The manic Murdoch served as frontman for nearly every tune, though Sarah Martin and Stevie Jackson each took lead exactly once (not counting Jackson’s impromptu salute to the state with a verse of The Rolling Stones’ “Sweet Virginia”).

And while the kaleidoscopic films and projections behind them seemed to fit each song, it was clear that the visuals could accompany just about any song they could try. 

Despite all the seeming planning, fans still had a couple of requests that they tried, though Martin had to feed Murdoch the lines of “This is Just a Modern Rock Song” that he eventually abandoned. 

Though the show excelled with the balladry — there was a particularly swell harmonizing on “Piazza, New York Catcher” — it was an upbeat set of celebration that largely had the audience on its feet. 

Japanese Breakfast for many was the hot act of the bill. The band just played the season finale of “Saturday Night Live” last month and frontwoman Michelle Zauner is a best selling author (of her memoir Crying in H Mart). It’s all heady stuff, and a far cry from when the Philly band was opening shows for all manner of acts – (Sandy) Alex G, Porches, Mitski and Eskimeux — at the old Rock & Roll Hotel in D.C. just five years ago. 

Backed by five musicians, she had her choice of instruments, banging a gong in the opening “Paprika,” switching to guitar or keyboards here and there. But mostly she kept to her microphone, skipping around with her microphone and dancing, further conjuring the obvious joy in many sectors of the audience. 

Zauner’s songs are personal and reflective, and her performance style can be more inward as well. 

As much as she has to say, her range is limited and as a result, her songs can be same-sounding over the course of a set, even as her style has moved from indie rock to broader pop approach. Her stage band includes violin and saxophone to fill out the sound.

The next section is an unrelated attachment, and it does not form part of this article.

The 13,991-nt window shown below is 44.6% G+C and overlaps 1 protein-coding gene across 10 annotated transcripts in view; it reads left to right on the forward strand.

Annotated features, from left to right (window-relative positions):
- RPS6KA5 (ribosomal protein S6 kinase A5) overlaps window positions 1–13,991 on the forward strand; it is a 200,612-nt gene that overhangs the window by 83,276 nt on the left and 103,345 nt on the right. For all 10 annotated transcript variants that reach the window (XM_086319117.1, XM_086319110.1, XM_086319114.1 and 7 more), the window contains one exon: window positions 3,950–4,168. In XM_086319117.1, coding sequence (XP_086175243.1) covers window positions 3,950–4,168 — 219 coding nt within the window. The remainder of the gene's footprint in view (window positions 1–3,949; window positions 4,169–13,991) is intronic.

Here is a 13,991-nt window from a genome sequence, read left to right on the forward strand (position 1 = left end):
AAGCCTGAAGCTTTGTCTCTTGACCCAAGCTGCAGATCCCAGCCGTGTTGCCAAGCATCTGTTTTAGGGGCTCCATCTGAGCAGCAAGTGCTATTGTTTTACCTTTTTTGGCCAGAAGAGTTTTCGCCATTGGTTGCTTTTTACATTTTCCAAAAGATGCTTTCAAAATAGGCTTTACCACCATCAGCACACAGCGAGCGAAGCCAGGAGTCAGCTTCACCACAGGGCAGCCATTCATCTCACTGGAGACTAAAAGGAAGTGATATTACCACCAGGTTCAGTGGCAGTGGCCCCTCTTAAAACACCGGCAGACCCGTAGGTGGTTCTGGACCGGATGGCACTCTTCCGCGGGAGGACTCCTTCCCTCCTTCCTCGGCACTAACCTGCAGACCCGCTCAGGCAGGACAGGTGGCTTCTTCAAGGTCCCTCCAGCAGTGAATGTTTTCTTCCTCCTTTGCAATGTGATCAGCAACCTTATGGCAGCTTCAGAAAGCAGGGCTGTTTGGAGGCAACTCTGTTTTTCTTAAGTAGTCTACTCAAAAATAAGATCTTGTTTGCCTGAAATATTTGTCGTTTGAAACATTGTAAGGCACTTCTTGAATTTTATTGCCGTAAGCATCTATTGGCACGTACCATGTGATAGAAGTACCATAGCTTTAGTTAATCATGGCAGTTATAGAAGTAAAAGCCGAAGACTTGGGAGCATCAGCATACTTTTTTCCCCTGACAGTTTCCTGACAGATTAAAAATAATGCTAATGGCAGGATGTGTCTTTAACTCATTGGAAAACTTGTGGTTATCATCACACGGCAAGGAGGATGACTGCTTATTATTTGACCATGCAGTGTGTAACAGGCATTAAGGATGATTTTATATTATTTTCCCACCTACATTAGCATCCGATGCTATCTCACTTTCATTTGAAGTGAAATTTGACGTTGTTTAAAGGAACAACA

You have to admire her adherence to her fashion choice, though. Her white sailing suit in shorts, tie and knee socks was striking but doubtless hot as the warm evening went on. “I overestimated the breathability of the summer suit,” she said halfway through the set. “”It looks like I should be on a yacht, it doesn’t mean I feel that way.”

I can’t say enough about what a cool tone was set by the generally unknown opening combo. Los Bitchos formed in London, but represent a lot of different backgrounds (from Uruguay, Australia and Sweden as well as the UK) as they dedicate themselves solely to instrumentals. 

Lead guitarist Serra Petale adds the notes of cambia to her music and switches to bongos as the whim suits her. They even began the set doing choreographed dance in the style of old bands of the 60s. It was fitting the sun was still up for their sunshiny set. They were perfect in setting the stage for the fine summer night of music to come.

The setlist for Belle & Sebastian was:

  • “The State I Am In”
  • “I’m a Cuckoo”
  • “Unnecessary Drama”
  • “If She Wants Me”
  • “She’s Losing It”
  • “The Boy With the Arab Strap”
  • “We Are the Sleepyheads”
  • “Piazza, New York Catcher”
  • “Song for Sunshine”
  • “Reclaim the Night”
  • “Susie in the Graveyard”
  • “A Summer Wasting”
  • “The Wrong Girl”
  • “Judy and the Dream of Horses”
  • “Get Me Away from Here, I’m Dying”
  • “Another Sunny Day”

The setlist for Japanese Breakfast was:

  • “Paprika”
  • “Be Sweet”
  • “In Heaven”
  • “The Woman That Loves You”
  • “Kokomo, IN”
  • “Heft”
  • “Road Head”
  • “Boyish”
  • “The Body is a Blade”
  • “Glider”
  • “Posing in Bondage”
  • “Everybody Wants to Love You”
  • “Slide Tackle”
  • “Posing for Cars”
  • “Diving Woman”